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PLoS One. 2017 Apr 26;12(4):e0175808. doi: 10.1371/journal.pone.0175808. eCollection 2017.

Community barcoding reveals little effect of ocean acidification on the composition of coastal plankton communities: Evidence from a long-term mesocosm study in the Gullmar Fjord, Skagerrak.

Author information

1
Alfred-Wegener-Institut Helmholtz-Zentrum für Polar- und Meeresforschung, Biologische Anstalt Helgoland, Germany.
2
Biodiversity and Climate Research Centre (BiK-F), Senckenberg Gesellschaft für Naturkunde, Frankfurt am Main, Germany.
3
Institute of Ecology, Evolution and Diversity, Faculty of Biological Sciences, Frankfurt am Main, Germany.
4
University Koblenz-Landau, Institute of Environmental Science, Landau in der Pfalz, Germany.
5
GEOMAR Helmholtz Centre for Ocean Research Kiel, Kiel, Germany.
6
University of Bremen, Bremen, Germany.

Abstract

The acidification of the oceans could potentially alter marine plankton communities with consequences for ecosystem functioning. While several studies have investigated effects of ocean acidification on communities using traditional methods, few have used genetic analyses. Here, we use community barcoding to assess the impact of ocean acidification on the composition of a coastal plankton community in a large scale, in situ, long-term mesocosm experiment. High-throughput sequencing resulted in the identification of a wide range of planktonic taxa (Alveolata, Cryptophyta, Haptophyceae, Fungi, Metazoa, Hydrozoa, Rhizaria, Straminipila, Chlorophyta). Analyses based on predicted operational taxonomical units as well as taxonomical compositions revealed no differences between communities in high CO2 mesocosms (~ 760 μatm) and those exposed to present-day CO2 conditions. Observed shifts in the planktonic community composition were mainly related to seasonal changes in temperature and nutrients. Furthermore, based on our investigations, the elevated CO2 did not affect the intraspecific diversity of the most common mesozooplankter, the calanoid copepod Pseudocalanus acuspes. Nevertheless, accompanying studies found temporary effects attributed to a raise in CO2. Differences in taxa composition between the CO2 treatments could, however, only be observed in a specific period of the experiment. Based on our genetic investigations, no compositional long-term shifts of the plankton communities exposed to elevated CO2 conditions were observed. Thus, we conclude that the compositions of planktonic communities, especially those in coastal areas, remain rather unaffected by increased CO2.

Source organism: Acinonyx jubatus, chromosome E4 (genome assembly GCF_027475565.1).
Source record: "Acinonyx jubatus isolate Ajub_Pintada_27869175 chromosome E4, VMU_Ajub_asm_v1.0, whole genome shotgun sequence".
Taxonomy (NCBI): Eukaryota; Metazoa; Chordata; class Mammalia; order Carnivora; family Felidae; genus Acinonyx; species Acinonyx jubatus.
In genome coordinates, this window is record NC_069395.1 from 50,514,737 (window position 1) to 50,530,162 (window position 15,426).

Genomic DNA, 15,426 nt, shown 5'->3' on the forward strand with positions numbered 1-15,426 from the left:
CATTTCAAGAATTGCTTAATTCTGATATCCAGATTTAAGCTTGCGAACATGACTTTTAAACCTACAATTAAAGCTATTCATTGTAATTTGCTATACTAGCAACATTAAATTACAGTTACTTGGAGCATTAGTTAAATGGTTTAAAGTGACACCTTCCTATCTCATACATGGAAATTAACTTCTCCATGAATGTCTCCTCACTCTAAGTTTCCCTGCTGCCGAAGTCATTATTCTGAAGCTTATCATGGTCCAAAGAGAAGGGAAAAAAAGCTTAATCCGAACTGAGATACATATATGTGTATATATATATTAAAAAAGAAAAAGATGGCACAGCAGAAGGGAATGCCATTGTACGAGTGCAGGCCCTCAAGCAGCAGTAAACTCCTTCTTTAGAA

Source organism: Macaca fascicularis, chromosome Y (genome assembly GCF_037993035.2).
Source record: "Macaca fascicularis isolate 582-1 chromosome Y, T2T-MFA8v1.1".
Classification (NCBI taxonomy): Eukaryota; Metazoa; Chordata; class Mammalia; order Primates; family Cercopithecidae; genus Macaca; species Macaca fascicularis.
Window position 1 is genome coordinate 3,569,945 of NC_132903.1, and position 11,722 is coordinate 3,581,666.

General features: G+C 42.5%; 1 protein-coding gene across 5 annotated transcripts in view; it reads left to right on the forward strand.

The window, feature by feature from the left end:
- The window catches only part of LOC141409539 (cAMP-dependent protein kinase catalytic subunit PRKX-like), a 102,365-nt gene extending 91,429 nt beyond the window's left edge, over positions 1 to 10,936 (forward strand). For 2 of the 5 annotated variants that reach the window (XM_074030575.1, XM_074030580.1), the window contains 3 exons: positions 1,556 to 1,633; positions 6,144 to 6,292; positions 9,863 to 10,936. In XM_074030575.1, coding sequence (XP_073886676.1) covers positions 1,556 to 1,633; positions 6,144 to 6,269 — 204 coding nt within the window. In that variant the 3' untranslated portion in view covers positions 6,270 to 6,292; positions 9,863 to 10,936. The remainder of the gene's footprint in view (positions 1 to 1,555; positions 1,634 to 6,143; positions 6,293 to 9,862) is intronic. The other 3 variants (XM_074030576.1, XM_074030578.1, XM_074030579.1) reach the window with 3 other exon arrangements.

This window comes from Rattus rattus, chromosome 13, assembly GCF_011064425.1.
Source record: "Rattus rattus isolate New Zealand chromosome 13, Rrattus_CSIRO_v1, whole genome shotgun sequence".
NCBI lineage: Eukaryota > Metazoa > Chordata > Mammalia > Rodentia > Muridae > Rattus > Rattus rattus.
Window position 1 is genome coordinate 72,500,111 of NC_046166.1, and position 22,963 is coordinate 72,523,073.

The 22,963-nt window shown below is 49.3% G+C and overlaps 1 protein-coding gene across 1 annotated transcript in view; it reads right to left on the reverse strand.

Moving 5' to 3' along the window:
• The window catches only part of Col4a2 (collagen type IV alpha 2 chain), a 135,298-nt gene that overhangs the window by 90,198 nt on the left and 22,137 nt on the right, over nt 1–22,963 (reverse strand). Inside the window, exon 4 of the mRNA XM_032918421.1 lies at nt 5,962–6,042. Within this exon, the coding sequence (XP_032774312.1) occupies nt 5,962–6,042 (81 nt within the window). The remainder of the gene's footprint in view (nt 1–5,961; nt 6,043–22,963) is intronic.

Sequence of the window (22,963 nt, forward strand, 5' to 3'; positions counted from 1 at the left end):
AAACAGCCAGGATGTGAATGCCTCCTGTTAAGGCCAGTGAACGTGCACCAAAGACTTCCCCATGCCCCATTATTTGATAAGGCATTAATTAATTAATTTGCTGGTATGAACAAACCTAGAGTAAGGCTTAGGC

PMID:
28445483
PMCID:
PMC5405915
DOI:
10.1371/journal.pone.0175808
[Indexed for MEDLINE]
Free PMC Article

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